Fire in Fayetteville Leaves a Gap in Chapel Hill
Why did a fire in Fayetteville cause a panic in Chapel Hill?
When I got word about the April 9 fire that destroyed the Haymont Grill in Fayetteville, a little bit of me got destroyed, too.
The Grill was a few blocks away from a house at 1805 Bragg Blvd., into which I and seven other lieutenants had stuffed ourselves while we were stationed at Fort Bragg in the early 1960s.
The Grill became our favorite eating place, in part because Pete Skenteris, the longtime owner, took care of us. In early 2015, he told Chick Jacobs of the Fayetteville Observer, “Once someone comes once, they keep coming back. They become our friends, not just customers. We use only fresh ingredients, fresh ground beef, and seafood.”
I think he told me the same thing in 1963.
Since then, whenever I passed through Fayetteville, I tried to stop for a bite to eat and for a visit with the Grill’s current clientele and with Skenteris, who had taken care of my roommates back then and thousands of others like us since then.
So you can understand why the far away fire took away something from me. But the Chapel Hill panic about the fire was about more than my memories.
If you read this column regularly, you may remember that I have written about Haymont Grill several times recently. I used it as an example of the kind of place I wanted to include in my new book titled “North Carolina’s Roadside Eateries: A Traveler’s Guide to Local Restaurants, Diners, and Barbecue Joints” to be published in October by UNC Press as a part of its Southern Gateways Guides series.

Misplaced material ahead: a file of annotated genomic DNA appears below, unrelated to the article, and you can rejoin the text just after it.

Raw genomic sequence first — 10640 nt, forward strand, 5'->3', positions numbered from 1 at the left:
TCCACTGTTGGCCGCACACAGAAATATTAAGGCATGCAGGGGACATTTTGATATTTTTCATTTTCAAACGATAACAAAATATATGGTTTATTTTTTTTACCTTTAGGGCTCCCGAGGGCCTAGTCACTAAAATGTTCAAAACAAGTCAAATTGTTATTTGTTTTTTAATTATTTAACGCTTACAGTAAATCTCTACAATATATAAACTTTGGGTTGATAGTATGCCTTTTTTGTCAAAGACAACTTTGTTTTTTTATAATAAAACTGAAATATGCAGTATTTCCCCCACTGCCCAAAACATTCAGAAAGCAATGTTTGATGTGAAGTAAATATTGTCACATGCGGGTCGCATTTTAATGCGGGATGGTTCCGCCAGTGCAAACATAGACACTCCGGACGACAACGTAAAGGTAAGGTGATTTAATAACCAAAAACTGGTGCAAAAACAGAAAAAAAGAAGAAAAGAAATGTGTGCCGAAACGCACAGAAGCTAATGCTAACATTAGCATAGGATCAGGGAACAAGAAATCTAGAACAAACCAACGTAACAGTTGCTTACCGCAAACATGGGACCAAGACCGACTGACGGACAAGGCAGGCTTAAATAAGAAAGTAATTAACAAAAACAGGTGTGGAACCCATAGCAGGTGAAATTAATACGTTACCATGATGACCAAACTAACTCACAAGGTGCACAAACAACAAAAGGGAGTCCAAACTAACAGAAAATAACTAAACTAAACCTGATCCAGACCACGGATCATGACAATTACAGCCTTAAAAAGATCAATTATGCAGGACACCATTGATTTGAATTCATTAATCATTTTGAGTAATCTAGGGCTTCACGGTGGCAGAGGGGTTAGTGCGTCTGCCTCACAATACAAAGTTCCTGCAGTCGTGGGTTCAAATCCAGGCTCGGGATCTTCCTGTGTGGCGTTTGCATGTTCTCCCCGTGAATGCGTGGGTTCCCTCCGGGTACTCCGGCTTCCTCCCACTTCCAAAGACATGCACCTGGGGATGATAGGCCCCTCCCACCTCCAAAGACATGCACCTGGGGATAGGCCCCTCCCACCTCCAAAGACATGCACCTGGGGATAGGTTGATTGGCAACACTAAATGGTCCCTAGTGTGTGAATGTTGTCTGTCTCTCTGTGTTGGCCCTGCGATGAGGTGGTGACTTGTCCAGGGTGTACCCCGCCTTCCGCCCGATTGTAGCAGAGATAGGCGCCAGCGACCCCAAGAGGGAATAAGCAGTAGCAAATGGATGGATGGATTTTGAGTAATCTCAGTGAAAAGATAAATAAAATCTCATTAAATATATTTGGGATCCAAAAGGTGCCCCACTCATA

Looking for old-time, locally owned, restaurants that are community gathering places, ones that are close enough to the big highways for travelers to find them and, rather than loading up with franchise fast foods, have a meal with the locals, there could be no better find than Haymont Grill.
The fire that gutted the Grill caused an estimated $750,000 in damages. Almost nothing survived except the iconic sign “Hamont Grill” that perched atop the building. Why was it Hamont and not Haymont? That abbreviation came about because a sign with six letters cost $5,000 less than one with seven letters, and in the early days Skenteris needed to save every dollar he could.
Large cranes were required last week to lift and clear the big clumps of debris from the restaurant site, which is still secured for safety reasons.
No one knows, probably not even Skenteris, whether he will try to rebuild and restore the work of his lifetime. If he does know, he has not told others. He says he must wait until he gets reports from insurance company investigations and, until then, “There’s nothing I can do but sit back.”
Meanwhile, back in Chapel Hill, UNC Press has completed the design and formatting of “North Carolina’s Roadside Eateries,” including a long and loving description of the Grill and a beautiful photo of its “Hamont” sign.
“In a few days, it will be too late to make a change without incurring great expense,” my editor told me when he learned about the fire. “You can remove the Haymont description now, but it has to be now, not later. We think it’s best. Otherwise your book will be out of date when it’s published. But we have to decide now.”
Finally, I agreed to remove the listing.
The book will not be the same without the Grill.
Nor will my world be the same without knowing that Pete Skenteris and the Haymont Grill are waiting to welcome me back to Fayetteville. !
D.G. MARTIN hosts “North Carolina Bookwatch,” which airs Sundays at noon and Thursdays at 5 p.m. on UNC-TV. Preview the upcoming program on UNC-MX digital channel (Time Warner #1276) on Fridays at 8 p.m. This Thursday’s (April 21) guests are Bland and Ann Simpson, author of “Little Rivers and Waterway Tales: A Carolinian’s Eastern Streams.” Next week’s (April 24, 28) guest is John Hood, author of “Catalyst: Jim Martin and the Rise of North Carolina Republicans.”